How do we define "worship?"

How do we define worship? Is there an official document, or somewhere in the Catechism, that defines it?

In all the talk about “do we worship Mary” I have never seen anyone discuss what worship means. I’ve seen the lateria, doulia, and hyperdoulia distinction a hundred times, but I’ve never seen anyone say, “Lateria is…” “Doulia is…” and “Hyperdoulia is…”

It is clear to me that Protestants think that any form of prayer is worship. Prayer, furthermore, is not simply communicating or asking per se (so the whole “I pray to my friends when I ask them something.” and “Prithee”=“I pray thee” is moot, because that is not what Protestants -or anyone today- means by the word prayer.) Specifically, prayer is communication with that which is beyond this world.

I have heard some Catholics say that worship is sacrifice. That’s too simple of an answer. My user name is “I love my wife” and as such, I will make sacrifices for her. That does not equate as worship. Likewise, I’ve seen some prayers to the effect that we are offering up (=sacrificing) our TOTAL selves to Mary. But if worship is merely sacrifice, then we do worship Mary. But we do not worship her. Thus worship is not merely sacrifice.

So I return to my question: what is worship? What is the difference between lateria, doulia, and hyperdoulia?

(I am most interested in answers from Catholics. If you are Protestant and you want to comment on my notion of Protestant worship, please let us know that you are Protestant!)

Here’s the definition found in the glossary of the Catechism of the Catholic Church:

Adoration and honor given to God, which is the first act of the virtue of religion (2096). Public worship is given to God in the Church by the celebration of the Paschal Mystery of Christ in the liturgy (1067).

Just a sidenote, for what it’s worth, but the glossary is not technically part of the Catechism. It was prepared by the US Bishops and refers back to the Catechism. It is still fairly helpful, though, as it often just lifts quotes right from the Catechism anyway.

Here’s a link to “worship” in the index of the Catechism. From there you can click to go to all the relevant parts of the Catechism.

As far as latria, dulia, and hyperdulia, those terms don’t really appear in the Catechism, but St. Thomas Aquinas uses them in his Summa Theologica, and the words have become quite useful in Catholic apologetics to help explain the difference between prayer to God and prayer to saints.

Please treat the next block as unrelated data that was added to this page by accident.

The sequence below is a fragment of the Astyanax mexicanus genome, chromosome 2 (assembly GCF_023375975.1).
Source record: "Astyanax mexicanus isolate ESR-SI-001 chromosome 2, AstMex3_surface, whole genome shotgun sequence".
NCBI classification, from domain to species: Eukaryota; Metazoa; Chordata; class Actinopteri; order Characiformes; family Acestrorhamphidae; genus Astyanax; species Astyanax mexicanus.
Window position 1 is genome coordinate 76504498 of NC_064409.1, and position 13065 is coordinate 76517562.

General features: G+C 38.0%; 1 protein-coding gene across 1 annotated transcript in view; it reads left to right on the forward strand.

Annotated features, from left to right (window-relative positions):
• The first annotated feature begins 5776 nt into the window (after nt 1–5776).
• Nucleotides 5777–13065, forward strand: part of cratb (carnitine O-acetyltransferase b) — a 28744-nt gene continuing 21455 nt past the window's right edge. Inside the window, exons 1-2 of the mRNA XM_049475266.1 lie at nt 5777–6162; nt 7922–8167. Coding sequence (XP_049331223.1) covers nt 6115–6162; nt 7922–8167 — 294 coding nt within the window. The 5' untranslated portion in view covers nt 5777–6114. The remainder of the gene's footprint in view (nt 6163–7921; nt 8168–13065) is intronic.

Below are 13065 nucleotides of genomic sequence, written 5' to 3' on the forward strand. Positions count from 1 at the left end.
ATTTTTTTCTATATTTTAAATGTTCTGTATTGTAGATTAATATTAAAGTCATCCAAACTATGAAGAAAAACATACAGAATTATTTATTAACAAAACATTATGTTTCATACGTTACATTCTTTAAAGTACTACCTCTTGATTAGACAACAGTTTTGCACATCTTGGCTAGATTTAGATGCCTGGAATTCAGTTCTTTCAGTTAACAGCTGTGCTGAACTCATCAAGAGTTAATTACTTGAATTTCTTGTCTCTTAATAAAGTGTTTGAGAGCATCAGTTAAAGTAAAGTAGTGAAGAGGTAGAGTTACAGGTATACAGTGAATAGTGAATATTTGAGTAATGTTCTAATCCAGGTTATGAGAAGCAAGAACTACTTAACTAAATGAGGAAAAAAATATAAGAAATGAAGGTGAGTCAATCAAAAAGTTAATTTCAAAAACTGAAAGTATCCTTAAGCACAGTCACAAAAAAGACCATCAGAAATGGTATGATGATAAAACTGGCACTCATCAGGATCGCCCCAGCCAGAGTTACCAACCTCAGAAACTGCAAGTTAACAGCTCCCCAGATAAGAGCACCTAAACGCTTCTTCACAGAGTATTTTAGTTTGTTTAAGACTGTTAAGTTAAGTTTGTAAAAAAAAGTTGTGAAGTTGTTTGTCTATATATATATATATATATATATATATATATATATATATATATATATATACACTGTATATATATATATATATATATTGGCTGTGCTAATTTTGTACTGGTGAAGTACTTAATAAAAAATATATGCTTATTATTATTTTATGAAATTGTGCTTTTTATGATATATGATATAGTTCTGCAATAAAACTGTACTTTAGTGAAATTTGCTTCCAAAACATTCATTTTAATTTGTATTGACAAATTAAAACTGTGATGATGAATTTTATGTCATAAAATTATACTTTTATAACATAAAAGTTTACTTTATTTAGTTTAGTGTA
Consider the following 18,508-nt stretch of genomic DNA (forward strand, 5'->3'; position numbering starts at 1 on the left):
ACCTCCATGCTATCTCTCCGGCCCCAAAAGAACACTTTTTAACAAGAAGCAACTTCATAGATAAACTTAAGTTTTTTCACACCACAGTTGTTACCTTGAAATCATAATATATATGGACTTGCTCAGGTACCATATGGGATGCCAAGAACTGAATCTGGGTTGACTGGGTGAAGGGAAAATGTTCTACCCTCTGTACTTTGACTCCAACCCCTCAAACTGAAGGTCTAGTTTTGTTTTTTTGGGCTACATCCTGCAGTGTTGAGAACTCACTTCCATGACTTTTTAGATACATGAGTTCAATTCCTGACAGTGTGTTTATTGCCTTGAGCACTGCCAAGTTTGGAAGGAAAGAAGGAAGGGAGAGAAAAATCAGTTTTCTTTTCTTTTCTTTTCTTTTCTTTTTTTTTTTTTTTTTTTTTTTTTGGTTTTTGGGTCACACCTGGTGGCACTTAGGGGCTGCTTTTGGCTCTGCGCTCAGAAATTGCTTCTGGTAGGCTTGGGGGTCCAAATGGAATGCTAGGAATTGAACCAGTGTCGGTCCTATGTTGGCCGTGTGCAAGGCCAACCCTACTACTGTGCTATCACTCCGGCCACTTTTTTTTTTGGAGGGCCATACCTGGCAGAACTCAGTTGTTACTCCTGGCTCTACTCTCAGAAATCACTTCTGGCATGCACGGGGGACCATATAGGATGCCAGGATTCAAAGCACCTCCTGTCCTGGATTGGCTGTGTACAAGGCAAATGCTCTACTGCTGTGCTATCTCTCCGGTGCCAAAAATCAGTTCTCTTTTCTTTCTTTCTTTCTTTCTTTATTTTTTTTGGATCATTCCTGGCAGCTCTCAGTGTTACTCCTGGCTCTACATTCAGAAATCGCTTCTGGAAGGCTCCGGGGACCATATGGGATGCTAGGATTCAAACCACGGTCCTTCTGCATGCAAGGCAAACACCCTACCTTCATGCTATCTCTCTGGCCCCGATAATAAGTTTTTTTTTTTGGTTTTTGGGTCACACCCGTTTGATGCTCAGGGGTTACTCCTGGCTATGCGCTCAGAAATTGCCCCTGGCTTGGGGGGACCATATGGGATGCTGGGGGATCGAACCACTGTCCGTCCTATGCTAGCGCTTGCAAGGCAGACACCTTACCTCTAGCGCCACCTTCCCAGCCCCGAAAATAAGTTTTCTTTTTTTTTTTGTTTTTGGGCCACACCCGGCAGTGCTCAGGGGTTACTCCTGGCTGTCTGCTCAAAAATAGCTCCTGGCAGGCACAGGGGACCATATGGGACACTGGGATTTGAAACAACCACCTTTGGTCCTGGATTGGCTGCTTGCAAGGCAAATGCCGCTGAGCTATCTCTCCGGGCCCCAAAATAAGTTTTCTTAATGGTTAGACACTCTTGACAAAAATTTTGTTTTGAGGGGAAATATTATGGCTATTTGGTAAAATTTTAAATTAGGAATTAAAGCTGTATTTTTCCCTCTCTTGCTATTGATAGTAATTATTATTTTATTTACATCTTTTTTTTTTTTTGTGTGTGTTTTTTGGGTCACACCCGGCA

Here’s a basic rundown:
[list]*]Latria is the worship and adoration reserved for God alone.
*]Dulia is the honor and reverence we show to those who are above us (such as those who already in heaven [the saints]).
*]Hyperdulia is the highest form of honor and is reserved for the Blessed Virgin Mary[/list]

Here are some of the relevant parts of the Summa:

Part II, Question 103 - On Dulia
[list]*]Article 3 - Is Dulia distinct from Latria?
*]Article 4 - Does Dulia have different species?[/list]

Part III, Question 25 - The Adoration of Christ
[list]*]Article 5 - Is Latria to be given to Mary?[/list]

Just an FYI on reading the Summa. This is how Aquinas operates. He will:

(1) pose the question,
(2) list several “objections” (i.e. the opposing points of view),
(3) give the correct answer concisely (“on the contrary”),
(4) explain the correct answer in a little greater detail (“I answer that”), and
(5) specifically respond to each separate objection.

Hope this helps! If anything is confusing or not helpful or you still have questions, let me know and I’ll try again! :slight_smile:


In our Christian system, monotheism is a basic presupposition for us. Thus when we think of worship, we think of that which we make into the universal. So when we talk of making a god of out money, or ideology, or an object (fetish), we say that we are forcing the universal into that which is finite.

But worship is different when we look an it anthropologically and are forced to jettison our presupposition regarding the universal. In a polytheistic religion, the universal cannot be divided between gods or fetishes.; that would be absurd Yet we’ll still speak of the Greeks worshiping Zeus and Apollo, and the Hindus as worshiping both Shiva and Vishnu, etc. (Note: I know that some Hindu apologists might say that all deities are just different manifestations of one deity, but not all Hindu adherents would say that.)

I think my question is more geared towards the anthropological nature of worship: our actions, our prayers, etc. Because when Protestants see Catholics praying to Mary, lighting candles before her image, and doing the same thing before an image of Christ, the actions look identical, and the prayers, which reflect the inner dispositions of the faithful, seem almost identical at time (just look at the language of the Memorare). It’s no wonder that some Protestants insist that we worship Mary despite our denials. They probably think that we’re just kidding ourselves if we really believe that we don’t.

In other words, our philosophy may be one of monotheism, in that we’ll say that we acknowledge that God is the universal and highest being, yet are actions are like that of a polytheist.

So I’ll rephrase my question like this: are our actions and prayers of dulia, hyperdulia, and latria, visibly distinguishable from one another? If so, what is the criteria to fit them into the different categories? If not, does the fact that, despite having a philosophy of monotheism, our actions are that of polytheism make us polytheists?